Why the Garden of England?

Ask anyone why Kent is the garden of England and the first thing they will do is say “Look around you”. It is a land rich in soil and in history that has a multitude of tales to tell. It has a vast array of gardens and agricultural landscape the county that take up all the South east of the country certainly has a strong claim to its given name. If you are in the area of the beautiful Garden of England and are looking for a Kent Wedding Photographer you should definitely take a look at http://www.tylermadephotography.com/wedding-photographer-kent/

Its always been a garden. The county can trace back its farming roots all the way to Palaeolithic times. It benefits form the warming winds of the European continent, parts of it are closer to Paris than London, and is also protected by it. This allows for Kent to grow an abundance of crops such as wheat and barley, but it is also well know for its hops. Increasingly due to the change in climate Kent is even starting to be able to grow its own vines and produce wine.

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It is the gardens of Kent that stand out as there are so many of them to visit. Most of them seem to belong to the National Trust so you might want to think about that membership if you’re planning a visit. First and foremost, there is Sissinghurst. This has to be giving to the National trust as it was owned by one of its founding members Vita Sackville -West owned it. Sissinghurst sprawls across many acres but the real draw is the remains of the caste that once sat in the site. It is now in ruins, but they make a fantastically romantic backdrop. Another national Trust Garden is the Ightam Mote. It’s building is very impressive. Set as it is with the grounds of a moated house. Inside the grounds and outside there are some classic a examples of the formal garden where you will see nature in check and roses and geraniums all in a row. If that is not to you taste then a quick trip to the Chartwell, the last home of Winston Churchill may be of interest. Here there a is a heady mix of formal and landscape that allowed the old war horse some comfort in his later years.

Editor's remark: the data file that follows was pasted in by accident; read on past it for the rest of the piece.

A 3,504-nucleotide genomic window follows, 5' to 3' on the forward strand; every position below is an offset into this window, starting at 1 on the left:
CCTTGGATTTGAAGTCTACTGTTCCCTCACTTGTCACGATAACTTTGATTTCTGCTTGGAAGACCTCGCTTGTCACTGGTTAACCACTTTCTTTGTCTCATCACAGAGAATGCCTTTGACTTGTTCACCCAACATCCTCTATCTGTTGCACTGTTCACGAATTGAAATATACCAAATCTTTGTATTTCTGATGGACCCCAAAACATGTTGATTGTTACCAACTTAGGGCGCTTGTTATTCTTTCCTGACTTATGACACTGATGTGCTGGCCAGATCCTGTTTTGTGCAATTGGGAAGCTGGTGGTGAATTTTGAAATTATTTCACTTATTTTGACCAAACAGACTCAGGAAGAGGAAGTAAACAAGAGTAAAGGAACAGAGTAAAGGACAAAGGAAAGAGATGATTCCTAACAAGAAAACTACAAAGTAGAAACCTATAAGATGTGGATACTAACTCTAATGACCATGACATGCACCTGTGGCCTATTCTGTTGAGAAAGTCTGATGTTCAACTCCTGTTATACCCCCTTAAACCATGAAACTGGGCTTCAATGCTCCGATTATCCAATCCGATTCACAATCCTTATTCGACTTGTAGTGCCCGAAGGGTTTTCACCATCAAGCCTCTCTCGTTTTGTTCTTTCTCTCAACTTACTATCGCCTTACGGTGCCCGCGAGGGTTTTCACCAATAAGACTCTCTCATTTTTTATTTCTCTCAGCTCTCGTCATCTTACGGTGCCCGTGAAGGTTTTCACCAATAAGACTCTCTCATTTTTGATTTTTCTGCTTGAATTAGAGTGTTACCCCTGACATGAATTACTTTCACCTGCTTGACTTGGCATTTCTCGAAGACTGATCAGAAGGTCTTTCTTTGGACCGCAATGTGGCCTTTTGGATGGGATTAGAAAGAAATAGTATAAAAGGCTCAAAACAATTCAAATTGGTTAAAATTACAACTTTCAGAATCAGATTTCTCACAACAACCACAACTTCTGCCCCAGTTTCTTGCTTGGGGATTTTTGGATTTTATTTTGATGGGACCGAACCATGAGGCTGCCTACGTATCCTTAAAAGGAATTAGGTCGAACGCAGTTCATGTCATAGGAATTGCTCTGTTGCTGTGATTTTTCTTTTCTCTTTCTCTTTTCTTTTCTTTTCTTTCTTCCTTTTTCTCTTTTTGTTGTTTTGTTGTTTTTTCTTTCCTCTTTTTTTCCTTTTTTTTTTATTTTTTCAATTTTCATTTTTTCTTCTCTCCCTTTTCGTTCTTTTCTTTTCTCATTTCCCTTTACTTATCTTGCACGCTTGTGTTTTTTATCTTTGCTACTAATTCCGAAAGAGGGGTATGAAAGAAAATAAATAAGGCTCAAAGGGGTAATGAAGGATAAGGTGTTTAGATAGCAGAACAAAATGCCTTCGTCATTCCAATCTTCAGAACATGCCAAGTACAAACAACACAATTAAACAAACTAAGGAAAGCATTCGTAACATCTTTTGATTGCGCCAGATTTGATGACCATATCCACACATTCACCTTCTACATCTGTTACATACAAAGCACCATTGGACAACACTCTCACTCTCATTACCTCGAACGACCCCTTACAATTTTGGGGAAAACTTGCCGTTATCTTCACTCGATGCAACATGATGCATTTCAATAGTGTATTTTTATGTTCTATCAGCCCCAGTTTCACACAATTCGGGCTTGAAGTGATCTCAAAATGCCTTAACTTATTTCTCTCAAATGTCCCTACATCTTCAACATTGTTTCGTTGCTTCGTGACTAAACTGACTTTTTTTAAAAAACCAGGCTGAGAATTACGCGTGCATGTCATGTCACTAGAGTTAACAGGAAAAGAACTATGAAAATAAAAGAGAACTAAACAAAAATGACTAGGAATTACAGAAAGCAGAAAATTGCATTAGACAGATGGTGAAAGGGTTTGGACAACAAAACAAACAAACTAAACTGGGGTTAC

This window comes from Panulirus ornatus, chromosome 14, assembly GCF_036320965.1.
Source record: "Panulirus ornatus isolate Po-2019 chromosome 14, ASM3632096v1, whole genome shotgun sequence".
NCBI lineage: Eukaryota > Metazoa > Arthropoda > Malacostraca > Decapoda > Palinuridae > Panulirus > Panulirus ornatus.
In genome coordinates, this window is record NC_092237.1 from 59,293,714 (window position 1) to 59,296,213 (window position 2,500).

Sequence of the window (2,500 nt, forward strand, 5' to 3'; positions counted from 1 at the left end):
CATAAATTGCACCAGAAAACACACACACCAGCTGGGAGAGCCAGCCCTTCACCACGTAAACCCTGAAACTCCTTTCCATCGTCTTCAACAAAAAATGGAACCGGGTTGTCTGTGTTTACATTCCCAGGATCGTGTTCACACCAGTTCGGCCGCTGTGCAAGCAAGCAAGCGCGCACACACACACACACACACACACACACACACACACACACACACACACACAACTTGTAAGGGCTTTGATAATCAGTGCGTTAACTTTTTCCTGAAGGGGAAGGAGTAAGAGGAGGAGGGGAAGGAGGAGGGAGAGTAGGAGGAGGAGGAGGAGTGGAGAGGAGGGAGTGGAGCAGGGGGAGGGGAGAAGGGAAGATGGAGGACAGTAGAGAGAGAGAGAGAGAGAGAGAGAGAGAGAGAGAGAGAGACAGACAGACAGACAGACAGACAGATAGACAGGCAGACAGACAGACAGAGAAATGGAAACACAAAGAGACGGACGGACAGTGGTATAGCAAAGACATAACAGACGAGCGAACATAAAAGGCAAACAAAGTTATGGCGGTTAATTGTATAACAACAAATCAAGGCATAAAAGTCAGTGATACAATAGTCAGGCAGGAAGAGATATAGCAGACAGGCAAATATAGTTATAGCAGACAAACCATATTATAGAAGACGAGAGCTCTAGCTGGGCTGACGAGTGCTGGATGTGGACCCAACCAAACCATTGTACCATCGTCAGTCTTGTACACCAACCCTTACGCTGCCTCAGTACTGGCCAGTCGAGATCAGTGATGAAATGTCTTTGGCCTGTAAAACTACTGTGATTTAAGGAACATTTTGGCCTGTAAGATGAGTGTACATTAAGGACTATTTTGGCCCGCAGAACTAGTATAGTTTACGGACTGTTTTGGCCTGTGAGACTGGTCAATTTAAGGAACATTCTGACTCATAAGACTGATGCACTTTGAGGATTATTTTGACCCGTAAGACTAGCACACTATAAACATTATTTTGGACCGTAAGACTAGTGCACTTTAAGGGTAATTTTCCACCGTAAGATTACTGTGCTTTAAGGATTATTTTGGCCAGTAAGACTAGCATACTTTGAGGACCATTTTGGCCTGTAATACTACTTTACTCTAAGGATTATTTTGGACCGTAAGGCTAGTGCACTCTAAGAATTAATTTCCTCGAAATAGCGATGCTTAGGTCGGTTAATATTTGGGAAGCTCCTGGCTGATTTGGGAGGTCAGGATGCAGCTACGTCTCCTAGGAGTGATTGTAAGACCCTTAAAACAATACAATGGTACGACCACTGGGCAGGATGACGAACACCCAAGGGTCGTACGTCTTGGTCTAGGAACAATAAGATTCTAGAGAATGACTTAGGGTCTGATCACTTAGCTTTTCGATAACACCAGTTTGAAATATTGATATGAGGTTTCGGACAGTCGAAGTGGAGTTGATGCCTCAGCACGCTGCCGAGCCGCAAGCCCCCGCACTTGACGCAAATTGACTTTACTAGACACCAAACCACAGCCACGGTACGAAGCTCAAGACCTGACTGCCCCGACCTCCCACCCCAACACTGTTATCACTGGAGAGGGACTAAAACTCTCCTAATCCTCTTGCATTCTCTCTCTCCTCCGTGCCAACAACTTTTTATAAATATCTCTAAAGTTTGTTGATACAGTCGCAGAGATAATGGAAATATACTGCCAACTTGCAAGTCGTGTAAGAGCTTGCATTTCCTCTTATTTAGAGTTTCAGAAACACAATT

It’s not just the National Trust who have the monopoly of on gardens the is the five hundred acres of Leeds castle with its wood garden and water cascades plus the backdrop on the castle itself. Then there is Penshurst Place. Penshurst is by far one of the most extreme and beautiful examples of the ultra-organised formal garden. You can easier see the regimentation being applied to it.

There has been some talk of the North West taking the crown of Garden of England but, for now, the popular thought will still see Kent as the Garden of England.

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